Step 1: Identify all major risk domains.
Step 2: Assess the underlying risk drivers.
Step 3: Develop risk-based monitoring activities.
Step 4: Focus on the risks that could have the biggest impact on the business of the alliance.
As a first step, alliance directors and business partners should collaborate to identify relevant risk domains (e.g. business risk, human risk, and legal uncertainties) and related underlying risk categories (e.g., governance, financial controls, or regulatory risks).
Once you have established the major risk categories, consider using a heat map exercise. In the heat map exercise, the team assigns risk categories to a basic two-by-two quadrant grid with one axis measuring the likelihood of the risk occurring and the other the impact to the alliance. In figure 1 below, low likelihood and low impact is classified as a green risk area, high-likelihood high-impact is classified as red, and yellow is in between. Depending on the desired level of precision, the grid size can be increased to three-by-three, four-by-four, and so on.
Following the heat map exercise, the organization may determine that detailed activity-level assessments are needed. Key control activities can be developed and prioritized to mitigate red (high-likelihood, high-impact) risks. These activities would be actively managed and have frequent sponsor-level review. Yellow risks of the high-likelihood, lower-impact or low-likelihood but higher-impact variety might be managed by an assigned subject matter expert and monitored periodically. Green low-likelihood, low-impact risks might be monitored by the business owner and raised only if the risk-measurement heat map has changed.
Having prioritized the red high-likelihood, high-impact categories, what now? Teams can choose to identify business activities and related controls that either prevent or offer early detection of a particular risk. You can assign owners, develop required documentation, and determine control activity frequency. Business leadership may define a group of key controls to address critical business operations, human risks, or legal uncertainties.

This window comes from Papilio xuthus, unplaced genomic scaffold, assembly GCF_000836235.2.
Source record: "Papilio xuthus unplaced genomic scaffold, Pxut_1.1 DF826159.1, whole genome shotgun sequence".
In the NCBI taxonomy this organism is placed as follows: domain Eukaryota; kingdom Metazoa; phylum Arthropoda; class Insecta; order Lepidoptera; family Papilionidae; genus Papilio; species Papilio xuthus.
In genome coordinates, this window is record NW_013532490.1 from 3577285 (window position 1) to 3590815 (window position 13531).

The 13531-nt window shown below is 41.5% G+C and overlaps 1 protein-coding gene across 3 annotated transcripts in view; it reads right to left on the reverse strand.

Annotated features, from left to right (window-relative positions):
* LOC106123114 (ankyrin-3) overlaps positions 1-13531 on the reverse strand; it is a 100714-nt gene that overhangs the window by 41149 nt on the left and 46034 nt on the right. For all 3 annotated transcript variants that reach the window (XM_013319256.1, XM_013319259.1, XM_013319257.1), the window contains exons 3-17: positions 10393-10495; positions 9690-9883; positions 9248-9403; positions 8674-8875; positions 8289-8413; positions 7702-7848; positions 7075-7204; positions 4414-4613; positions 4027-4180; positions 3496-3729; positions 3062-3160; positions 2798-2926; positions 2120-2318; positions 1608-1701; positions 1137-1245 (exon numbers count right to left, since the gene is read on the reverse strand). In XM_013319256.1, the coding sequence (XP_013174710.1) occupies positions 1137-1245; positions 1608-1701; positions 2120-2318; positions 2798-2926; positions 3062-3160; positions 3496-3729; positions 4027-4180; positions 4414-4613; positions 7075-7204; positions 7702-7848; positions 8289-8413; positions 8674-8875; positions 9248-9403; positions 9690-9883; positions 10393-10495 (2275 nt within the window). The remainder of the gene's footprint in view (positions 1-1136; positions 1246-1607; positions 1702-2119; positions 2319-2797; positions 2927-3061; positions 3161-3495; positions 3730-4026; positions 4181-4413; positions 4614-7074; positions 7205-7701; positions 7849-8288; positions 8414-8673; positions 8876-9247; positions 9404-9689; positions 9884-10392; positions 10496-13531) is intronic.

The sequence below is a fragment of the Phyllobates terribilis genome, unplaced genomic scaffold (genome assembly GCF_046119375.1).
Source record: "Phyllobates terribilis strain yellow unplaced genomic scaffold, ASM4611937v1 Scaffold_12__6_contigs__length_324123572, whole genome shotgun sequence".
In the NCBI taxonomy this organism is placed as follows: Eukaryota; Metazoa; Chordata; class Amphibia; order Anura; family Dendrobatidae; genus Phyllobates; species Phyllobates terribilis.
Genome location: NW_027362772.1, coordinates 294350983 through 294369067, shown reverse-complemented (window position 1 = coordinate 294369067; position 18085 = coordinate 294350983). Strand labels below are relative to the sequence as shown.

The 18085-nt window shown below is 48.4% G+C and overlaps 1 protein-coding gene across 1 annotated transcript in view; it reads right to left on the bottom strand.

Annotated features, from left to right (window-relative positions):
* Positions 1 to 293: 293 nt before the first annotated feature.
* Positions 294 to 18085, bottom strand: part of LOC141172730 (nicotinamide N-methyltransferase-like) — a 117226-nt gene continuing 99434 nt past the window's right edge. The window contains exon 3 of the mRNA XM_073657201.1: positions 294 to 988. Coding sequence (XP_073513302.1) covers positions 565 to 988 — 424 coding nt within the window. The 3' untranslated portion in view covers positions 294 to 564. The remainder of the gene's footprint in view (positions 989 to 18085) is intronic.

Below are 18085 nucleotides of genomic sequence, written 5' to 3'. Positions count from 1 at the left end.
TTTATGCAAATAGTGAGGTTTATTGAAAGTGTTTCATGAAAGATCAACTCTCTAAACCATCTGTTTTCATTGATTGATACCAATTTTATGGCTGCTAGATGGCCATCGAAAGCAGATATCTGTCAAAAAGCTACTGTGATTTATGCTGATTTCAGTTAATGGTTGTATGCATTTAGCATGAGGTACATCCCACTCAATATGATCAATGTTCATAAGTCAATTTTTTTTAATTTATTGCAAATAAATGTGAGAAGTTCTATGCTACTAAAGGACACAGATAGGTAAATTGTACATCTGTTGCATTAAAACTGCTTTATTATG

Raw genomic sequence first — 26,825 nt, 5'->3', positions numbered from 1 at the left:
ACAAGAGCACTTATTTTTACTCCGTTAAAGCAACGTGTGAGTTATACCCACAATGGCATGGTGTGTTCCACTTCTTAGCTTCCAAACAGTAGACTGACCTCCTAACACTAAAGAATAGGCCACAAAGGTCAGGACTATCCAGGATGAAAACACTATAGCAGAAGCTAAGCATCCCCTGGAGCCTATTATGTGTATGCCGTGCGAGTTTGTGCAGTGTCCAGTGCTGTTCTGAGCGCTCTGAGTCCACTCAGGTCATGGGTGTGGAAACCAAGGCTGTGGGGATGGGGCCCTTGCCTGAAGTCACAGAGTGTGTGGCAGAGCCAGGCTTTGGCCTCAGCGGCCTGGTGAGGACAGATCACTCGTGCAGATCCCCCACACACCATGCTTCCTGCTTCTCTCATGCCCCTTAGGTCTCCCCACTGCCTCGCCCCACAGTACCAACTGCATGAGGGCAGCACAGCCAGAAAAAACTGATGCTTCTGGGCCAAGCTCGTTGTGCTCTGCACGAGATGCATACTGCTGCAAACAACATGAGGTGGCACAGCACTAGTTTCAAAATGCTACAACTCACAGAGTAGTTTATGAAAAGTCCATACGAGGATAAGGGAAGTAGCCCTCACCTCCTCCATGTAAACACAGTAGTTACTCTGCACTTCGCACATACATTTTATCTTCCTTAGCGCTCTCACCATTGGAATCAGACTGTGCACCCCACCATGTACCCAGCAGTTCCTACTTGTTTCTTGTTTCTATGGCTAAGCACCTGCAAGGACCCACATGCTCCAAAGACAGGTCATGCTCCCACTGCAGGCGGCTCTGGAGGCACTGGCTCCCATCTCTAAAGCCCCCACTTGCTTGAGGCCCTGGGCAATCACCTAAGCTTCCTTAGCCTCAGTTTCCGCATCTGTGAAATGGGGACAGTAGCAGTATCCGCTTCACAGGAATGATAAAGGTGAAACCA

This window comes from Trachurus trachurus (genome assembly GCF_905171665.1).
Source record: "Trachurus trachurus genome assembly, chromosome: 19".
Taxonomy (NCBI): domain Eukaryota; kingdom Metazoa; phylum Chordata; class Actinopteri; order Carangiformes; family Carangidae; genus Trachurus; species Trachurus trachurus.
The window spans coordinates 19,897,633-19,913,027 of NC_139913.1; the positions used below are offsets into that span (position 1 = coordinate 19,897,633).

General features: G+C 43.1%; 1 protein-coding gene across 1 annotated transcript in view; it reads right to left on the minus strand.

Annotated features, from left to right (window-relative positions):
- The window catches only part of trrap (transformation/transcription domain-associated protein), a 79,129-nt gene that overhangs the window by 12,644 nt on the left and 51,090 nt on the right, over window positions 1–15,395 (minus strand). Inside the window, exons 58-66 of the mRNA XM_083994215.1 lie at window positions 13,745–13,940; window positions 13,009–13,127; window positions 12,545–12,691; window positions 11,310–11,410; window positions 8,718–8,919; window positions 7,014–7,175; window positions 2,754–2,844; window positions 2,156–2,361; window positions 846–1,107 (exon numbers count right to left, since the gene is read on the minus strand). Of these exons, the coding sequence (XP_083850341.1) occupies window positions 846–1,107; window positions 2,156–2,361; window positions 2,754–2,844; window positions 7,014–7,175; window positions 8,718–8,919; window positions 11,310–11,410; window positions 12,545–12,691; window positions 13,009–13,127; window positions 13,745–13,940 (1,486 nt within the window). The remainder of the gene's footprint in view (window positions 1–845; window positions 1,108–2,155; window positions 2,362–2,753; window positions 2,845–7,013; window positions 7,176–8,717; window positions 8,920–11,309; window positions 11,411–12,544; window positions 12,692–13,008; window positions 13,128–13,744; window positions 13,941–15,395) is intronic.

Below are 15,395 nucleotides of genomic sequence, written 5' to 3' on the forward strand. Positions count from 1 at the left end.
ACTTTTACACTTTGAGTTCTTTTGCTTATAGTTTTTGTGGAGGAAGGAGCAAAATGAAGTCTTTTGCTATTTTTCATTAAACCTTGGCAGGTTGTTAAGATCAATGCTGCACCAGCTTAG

Control activity reviews are analogous to alliance health checkups. You identify gaps and try to determine where the breakdown might have occurred—was it processes, technology, training, or something else? A control activity review might seem a lot like an internal audit, especially since many alliance contracts appropriately include audit provisions. The difference is that RMIA is purposely designed to reduce the likelihood of audit triggers occurring. And in the event of an audit, RMIA provides for good documentation and record keeping consistent with the alliance contract.
The creation of an RMIA plan ideally should occur at the inception of an alliance, or shortly thereafter. That said, risk management is not just a one-and-done activity, but rather an ongoing behavior, similar to locking our cars or setting an alarm. As alliance goals and business drivers mature and change, so should the risk management plan. Refresh at key alliance milestones, such as annual business planning or strategy sessions.
A thoughtful and tailored risk management program can add great value to an organization, ensure quality communication between partners on views of risk, and potentially reduce alliance conflict. When the risk management value proposition is combined with a strong communication plan, encompassing both executive leaders and people performing the work, alliance directors will achieve measurable results that put the alliance in a stronger position to create the value that the partners intended.
Nathan M. Knies, CPA CIA MBA, is consultant at Eli Lilly and Company, where he is leads the source to payment and third party risk management process integration within Lilly’s overall global third party risk management program (email@example.com)
Michael W. Magdycz, R.Ph., CA-AM, was formerly director of alliance management at Eli Lilly and Company, where he directed international alliances and oversaw country-level alignment of international alliance commercial resources. He is currently advisor, corporate business development transactions at Eli Lilly and Company (firstname.lastname@example.org)
The authors would like to thank Eli Lilly and Company colleagues Jim Ward, VP of Finance and General Auditor, Gordon Brooks, Chief Procurement Officer, and David S. Thompson, Chief Alliance Officer.